Bond yields have been surging of late amid expectations that the Federal Reserve will continue to raise interest rates in the wake of stubbornly elevated inflation and strong economic data. Hedge fund manager Bill Ackman weighed in on surging Treasury yields in a post on X.
What Happened: Ackman, the founder of Pershing Square, said his firm remained short on bonds, especially the 30-year bonds, through the ownership of “swaptions.”
A swaption is an option contract that grants its holder the right but not the obligation to enter into a swap contract by paying a premium to the issuer of the contract. A bond swap allows the selling of one debt instrument and using the proceeds to buy another debt instrument, helping to improve returns with a fixed-income portfolio.
Ackman said he expects the long-term rates, especially 30-year bond yields, to rise from current levels.
World A Different Place: “The world is a structurally different place than it was. The peace dividend is no more,” said Ackman. A peace dividend refers to reducing defense spending and using the amount for other public purposes.
Outsourcing production to China no longer has long-term deflationary effects, while the bargaining power of workers and unions continue to rise, he said. He also sees the non-filling of the Strategic Petroleum Reserve as misguided and a dangerous mistake, he said. It will now be tough to refill SPR as OPEC and Russia cut oil production.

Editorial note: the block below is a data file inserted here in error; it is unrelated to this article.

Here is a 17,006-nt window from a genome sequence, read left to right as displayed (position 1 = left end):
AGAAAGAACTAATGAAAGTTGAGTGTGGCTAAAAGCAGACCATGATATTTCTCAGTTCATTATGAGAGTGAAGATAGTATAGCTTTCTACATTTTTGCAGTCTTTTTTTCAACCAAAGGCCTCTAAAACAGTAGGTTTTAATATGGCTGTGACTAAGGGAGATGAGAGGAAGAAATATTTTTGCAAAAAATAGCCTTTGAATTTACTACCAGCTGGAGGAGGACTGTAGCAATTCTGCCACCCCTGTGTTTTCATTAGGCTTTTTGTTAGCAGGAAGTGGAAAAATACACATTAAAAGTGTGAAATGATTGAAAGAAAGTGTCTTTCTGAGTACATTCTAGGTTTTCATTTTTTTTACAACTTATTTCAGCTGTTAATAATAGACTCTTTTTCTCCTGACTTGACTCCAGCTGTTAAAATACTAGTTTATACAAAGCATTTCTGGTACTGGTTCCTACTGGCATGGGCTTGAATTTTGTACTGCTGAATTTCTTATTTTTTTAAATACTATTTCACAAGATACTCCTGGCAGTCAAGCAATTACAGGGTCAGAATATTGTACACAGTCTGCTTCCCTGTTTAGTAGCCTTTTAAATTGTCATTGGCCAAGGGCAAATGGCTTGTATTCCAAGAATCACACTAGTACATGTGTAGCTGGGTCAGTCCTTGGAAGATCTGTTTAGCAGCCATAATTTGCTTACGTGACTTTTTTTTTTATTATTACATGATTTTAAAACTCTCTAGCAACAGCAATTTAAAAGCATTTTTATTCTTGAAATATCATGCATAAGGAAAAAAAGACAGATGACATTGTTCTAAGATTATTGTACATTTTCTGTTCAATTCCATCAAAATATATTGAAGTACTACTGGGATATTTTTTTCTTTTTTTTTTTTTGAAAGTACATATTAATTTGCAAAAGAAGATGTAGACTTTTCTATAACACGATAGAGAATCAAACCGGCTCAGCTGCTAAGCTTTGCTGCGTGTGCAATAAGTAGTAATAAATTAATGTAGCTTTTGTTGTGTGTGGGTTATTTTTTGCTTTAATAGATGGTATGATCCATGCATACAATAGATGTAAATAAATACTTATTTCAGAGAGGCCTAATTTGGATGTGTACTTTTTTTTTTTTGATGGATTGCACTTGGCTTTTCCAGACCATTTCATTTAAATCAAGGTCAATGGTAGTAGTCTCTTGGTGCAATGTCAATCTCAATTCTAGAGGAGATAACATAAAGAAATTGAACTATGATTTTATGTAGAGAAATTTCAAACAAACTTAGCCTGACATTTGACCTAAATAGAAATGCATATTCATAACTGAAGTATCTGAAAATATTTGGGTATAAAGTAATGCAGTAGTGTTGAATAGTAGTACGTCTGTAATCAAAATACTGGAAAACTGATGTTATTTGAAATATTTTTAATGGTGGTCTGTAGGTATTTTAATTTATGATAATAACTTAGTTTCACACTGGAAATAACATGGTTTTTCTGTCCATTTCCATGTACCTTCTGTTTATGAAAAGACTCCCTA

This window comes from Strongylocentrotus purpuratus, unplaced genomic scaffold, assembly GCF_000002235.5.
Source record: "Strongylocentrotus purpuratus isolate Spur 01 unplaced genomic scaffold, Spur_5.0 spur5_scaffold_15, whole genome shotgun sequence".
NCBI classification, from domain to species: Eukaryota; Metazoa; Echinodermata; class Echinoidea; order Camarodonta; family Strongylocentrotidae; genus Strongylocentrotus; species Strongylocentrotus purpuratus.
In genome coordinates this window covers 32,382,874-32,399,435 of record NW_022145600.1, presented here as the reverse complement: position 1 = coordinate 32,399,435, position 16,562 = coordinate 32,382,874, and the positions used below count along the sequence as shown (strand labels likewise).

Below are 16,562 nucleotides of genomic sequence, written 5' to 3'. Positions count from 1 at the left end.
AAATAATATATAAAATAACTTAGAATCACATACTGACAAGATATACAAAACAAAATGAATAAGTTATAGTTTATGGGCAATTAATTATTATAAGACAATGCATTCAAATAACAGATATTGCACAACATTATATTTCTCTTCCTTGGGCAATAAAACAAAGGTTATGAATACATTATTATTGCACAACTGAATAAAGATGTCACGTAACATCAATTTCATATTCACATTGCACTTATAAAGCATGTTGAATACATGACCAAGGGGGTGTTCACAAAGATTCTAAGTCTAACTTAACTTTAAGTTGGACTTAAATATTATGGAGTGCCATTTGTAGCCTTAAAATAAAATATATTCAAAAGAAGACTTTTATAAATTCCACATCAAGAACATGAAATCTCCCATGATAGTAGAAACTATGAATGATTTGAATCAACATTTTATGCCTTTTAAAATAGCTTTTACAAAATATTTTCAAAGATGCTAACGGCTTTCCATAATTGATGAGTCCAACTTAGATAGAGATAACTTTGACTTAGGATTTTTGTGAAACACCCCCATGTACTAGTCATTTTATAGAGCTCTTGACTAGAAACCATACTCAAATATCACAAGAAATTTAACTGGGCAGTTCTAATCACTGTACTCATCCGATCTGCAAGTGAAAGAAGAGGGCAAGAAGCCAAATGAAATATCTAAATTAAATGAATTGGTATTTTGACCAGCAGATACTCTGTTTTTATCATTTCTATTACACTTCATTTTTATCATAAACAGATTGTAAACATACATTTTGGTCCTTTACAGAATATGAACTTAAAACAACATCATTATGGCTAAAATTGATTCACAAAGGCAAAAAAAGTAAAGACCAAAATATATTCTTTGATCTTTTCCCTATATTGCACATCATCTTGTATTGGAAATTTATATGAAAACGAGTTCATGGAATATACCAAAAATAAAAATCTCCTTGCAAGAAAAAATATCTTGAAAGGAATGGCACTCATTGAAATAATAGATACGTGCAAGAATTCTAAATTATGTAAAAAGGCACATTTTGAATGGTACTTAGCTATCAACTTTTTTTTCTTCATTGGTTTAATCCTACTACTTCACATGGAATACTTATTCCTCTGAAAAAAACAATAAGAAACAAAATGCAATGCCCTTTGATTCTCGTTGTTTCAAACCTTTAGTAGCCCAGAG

With the electric vehicle transition still remaining “incalculably expensive,” higher gas prices will raise inflation expectations, Ackman said.
Ackman also flagged the rising national debt, which has quickly risen to $33 trillion. He also slammed a lack of fiscal discipline among members on either side of the aisle and also the presumptive presidential nominees.
“And each debt ceiling is an opportunity for our divided government and its most extreme actors to get media attention, and for our nation to threaten default,” said Ackman, adding, “This is not a good way to recruit the many new buyers we need for our bonds.”
Economy Resilient: Ackman noted that the economy has been outperforming expectations, with infrastructure spending beginning to contribute to growth. He also disagreed with Fed Chair Jerome Powell’s fixation with the 2% long-term inflation rate. “The long-term inflation rate is not going back to 2%,” he said, reasoning that the 2% target was arbitrarily set after the financial crisis in a world very different from the one we live in now.
“Recession predictions have been pushed out beyond 2024,” he said.
Yield Curve Inversion: How low the long-term rates are is surprising, said Ackman. The fund manager said investors may have thought a 4% interest rate was high, given rates haven’t breached this level for 15 years and locked in 4% for 30-year bonds
“But today’s world is very different from the one they have experienced up until now,” he said.
The long-term inflation rate plus the real rate of interest plus term premium suggests that 5.5% is an appropriate yield for a 30-year Treasury, he added.
“And the technicals could cause yields to go even higher, particularly in the short term. We saw the beginnings of that today,” Ackman said.
In early August, Ackman said an increase in the issuance of Treasuries and a reduction in the Federal Reserve’s bond holdings have the potential to nudge yields higher. He revealed then he is shorting 30-year Treasury bonds.
The U.S. Treasury 30-Year Bond ETF (NASDAQ: UTHY) ended Thursday’s session down 2.40% at $43.65, according to Zenger News Pro data.
Produced in association with Benzinga
Edited by Priscilla Jepchumba and Newsdesk Manager
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